Sunday 23rd of January 2022

fractured fairytales .....

fractured fairytales .....

A Saudi Arabian princess who had an illegitimate child with a British man has secretly been granted asylum in this country after she claimed she would face the death penalty if she were forced to return home. The young woman, who has been granted anonymity by the courts, won her claim for refugee status after telling a judge that her adulterous affair made her liable to death by stoning.

Her case is one of a small number of claims for asylum brought by citizens of Saudi Arabia which are not openly acknowledged by either government. British diplomats believe that to do so would in effect be to highlight the persecution of women in Saudi Arabia, which would be viewed as open criticism of the House of Saud and lead to embarrassing publicity for both governments.

selective equality in the name of science...

A multi-billion dollar university has opened in Saudi Arabia in an attempt to enable the country to compete in science and technology internationally.

The King Abdullah University of Science and Technology near Jeddah boasts one of the world's fastest supercomputers.

Saudi authorities hope the mixed-sex centre it will help modernise the kingdom's deeply conservative society.

The religious police will not operate on-site. Women will be allowed to mix freely with men and drive on campus.

Women will also not be required to wear veils in the coeducational classes.
This is in contrast to the wider country where a strict Wahhabi branch of Islam is practised and women are completely segregated.


Hopefully science and "reason" will spread around and diminish the influence of the Wahhabi... and that of the Zionists and that of the Christians...

the price of gas...

From the NYT

Saudi Arabia is trying to enlist other oil-producing countries to support a provocative idea: if wealthy countries reduce their oil consumption to combat global warming, they should pay compensation to oil producers.

The oil-rich kingdom has pushed this position for years in earlier climate-treaty negotiations. While it has not succeeded, its efforts have sometimes delayed or disrupted discussions. The kingdom is once again gearing up to take a hard line on the issue at international negotiations scheduled for Copenhagen in December.

The chief Saudi negotiator, Mohammad al-Sabban, described the position as a “make or break” provision for the Saudis, as nations stake out their stance ahead of the global climate summit scheduled for the end of the year.

“Assisting us as oil-exporting countries in achieving economic diversification is very crucial for us through foreign direct investments, technology transfer, insurance and funding,” Mr. Sabban said in an e-mail message.

This Saudi position has emerged periodically as a source of dispute since the earliest global climate talks, in Rio de Janeiro in 1992. It is surfacing again as Saudi Arabia tries to build a coalition of producers to extract concessions in Copenhagen.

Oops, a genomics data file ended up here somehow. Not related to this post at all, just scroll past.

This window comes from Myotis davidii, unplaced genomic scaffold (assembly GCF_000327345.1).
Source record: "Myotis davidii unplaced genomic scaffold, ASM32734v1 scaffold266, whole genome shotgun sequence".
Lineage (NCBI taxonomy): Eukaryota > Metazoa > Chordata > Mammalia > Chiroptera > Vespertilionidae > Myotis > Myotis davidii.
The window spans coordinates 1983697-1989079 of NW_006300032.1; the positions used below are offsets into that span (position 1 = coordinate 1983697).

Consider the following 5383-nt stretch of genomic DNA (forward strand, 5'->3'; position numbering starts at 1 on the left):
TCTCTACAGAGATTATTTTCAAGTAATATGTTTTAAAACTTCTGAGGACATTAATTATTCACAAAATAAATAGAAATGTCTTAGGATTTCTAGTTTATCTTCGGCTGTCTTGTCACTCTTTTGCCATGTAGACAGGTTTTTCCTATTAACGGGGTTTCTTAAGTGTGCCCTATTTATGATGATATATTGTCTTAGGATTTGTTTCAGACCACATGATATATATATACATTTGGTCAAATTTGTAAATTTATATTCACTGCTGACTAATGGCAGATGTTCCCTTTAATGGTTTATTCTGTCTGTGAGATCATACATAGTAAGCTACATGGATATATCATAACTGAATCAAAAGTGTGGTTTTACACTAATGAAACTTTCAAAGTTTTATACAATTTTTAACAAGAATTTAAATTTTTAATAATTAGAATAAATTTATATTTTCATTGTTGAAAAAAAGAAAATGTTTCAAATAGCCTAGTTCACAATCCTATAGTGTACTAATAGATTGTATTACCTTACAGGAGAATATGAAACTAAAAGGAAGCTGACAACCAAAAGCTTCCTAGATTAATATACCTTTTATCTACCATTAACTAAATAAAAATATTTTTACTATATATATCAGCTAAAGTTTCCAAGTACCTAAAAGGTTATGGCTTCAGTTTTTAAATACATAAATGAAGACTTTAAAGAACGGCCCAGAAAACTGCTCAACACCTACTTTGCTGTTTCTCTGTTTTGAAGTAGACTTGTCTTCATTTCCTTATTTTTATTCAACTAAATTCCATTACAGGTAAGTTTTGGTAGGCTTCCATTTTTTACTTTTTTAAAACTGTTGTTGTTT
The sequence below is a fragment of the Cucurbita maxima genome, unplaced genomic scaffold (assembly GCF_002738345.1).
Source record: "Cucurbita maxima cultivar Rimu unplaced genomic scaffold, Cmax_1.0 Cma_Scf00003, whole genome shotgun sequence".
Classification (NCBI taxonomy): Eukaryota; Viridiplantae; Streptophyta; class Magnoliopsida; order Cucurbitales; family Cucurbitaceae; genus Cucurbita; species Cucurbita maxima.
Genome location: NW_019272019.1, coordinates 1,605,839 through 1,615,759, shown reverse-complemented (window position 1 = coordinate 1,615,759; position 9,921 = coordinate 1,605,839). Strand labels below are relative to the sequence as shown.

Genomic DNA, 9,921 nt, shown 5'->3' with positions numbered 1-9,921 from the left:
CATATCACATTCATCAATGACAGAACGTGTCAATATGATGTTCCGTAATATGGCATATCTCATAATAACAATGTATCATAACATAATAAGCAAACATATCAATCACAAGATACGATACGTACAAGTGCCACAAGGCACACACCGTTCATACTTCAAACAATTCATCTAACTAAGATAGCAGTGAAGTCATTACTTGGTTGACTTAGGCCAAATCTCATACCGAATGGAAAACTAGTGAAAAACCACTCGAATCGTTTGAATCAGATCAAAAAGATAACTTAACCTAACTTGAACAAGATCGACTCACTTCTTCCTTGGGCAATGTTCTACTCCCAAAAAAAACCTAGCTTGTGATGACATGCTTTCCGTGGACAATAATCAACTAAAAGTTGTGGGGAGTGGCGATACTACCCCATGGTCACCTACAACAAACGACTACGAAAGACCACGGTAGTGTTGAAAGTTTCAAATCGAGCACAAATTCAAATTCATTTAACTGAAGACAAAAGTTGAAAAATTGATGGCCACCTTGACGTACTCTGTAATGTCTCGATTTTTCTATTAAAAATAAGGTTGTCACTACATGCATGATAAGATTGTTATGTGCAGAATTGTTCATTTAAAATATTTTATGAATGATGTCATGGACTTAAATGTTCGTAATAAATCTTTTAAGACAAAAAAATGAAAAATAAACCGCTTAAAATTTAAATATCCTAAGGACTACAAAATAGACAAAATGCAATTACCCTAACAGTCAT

Petroleum exporters have long used delaying tactics during climate talks. They view any attempt to reduce carbon emissions by developed countries as a menace to their economies.

lashes... not eyelashes...

A female journalist in Saudi Arabia has been sentenced to 60 lashes over a TV show in which a Saudi man described his extra-marital sex life.

The programme, made by Lebanese satellite network LBC, caused a huge scandal in conservative Saudi Arabia when it was shown several months ago.

The journalist is one of two female LBC employees who have been arrested.

Mazen Abdul Jawad, the Saudi man who talked about how he picked up Saudi women for sex, has already been jailed.

The original programme was part of a series called Red Lines, made by the popular LBC network.

Saudi owner

It examined taboos in the Arab world. Unmarried sex in Saudi Arabia amongst Saudis - rather than expatriates - is one of the biggest.

Mazen Abdul Jawad provoked outrage by describing his techniques for meeting and having sex with Saudi women.

He tearfully apologised but was jailed for five years and sentenced to 1,000 lashes.

Three of his friends who appeared on the show got two years each.

Mr Abdul Jawad blamed LBC producers for tricking him.

The station's offices in Saudi Arabia were closed down and two of its producers - both female - put on trial.


The sad story of moralisationing being used as a means to repress knowledge, even low life knowledge... See toon at top...


The Saudi king has waived a sentence of flogging on a female journalist working for a TV channel which aired graphic accounts of sex in the kingdom.

King Abdullah cancelled the sentence of 60 lashes against Rozanna al-Yami, after being briefed on the case.

The programme broadcast by Saudi-owned Lebanese channel LBC caused a huge scandal in the conservative kingdom.

Three men who bragged about their sexual adventures in the show, as well as the cameraman, have been jailed.

No reason has been given for the king's decision. It is the second time he has intervened in a high-profile flogging sentence in two years.


See toon at top and story above...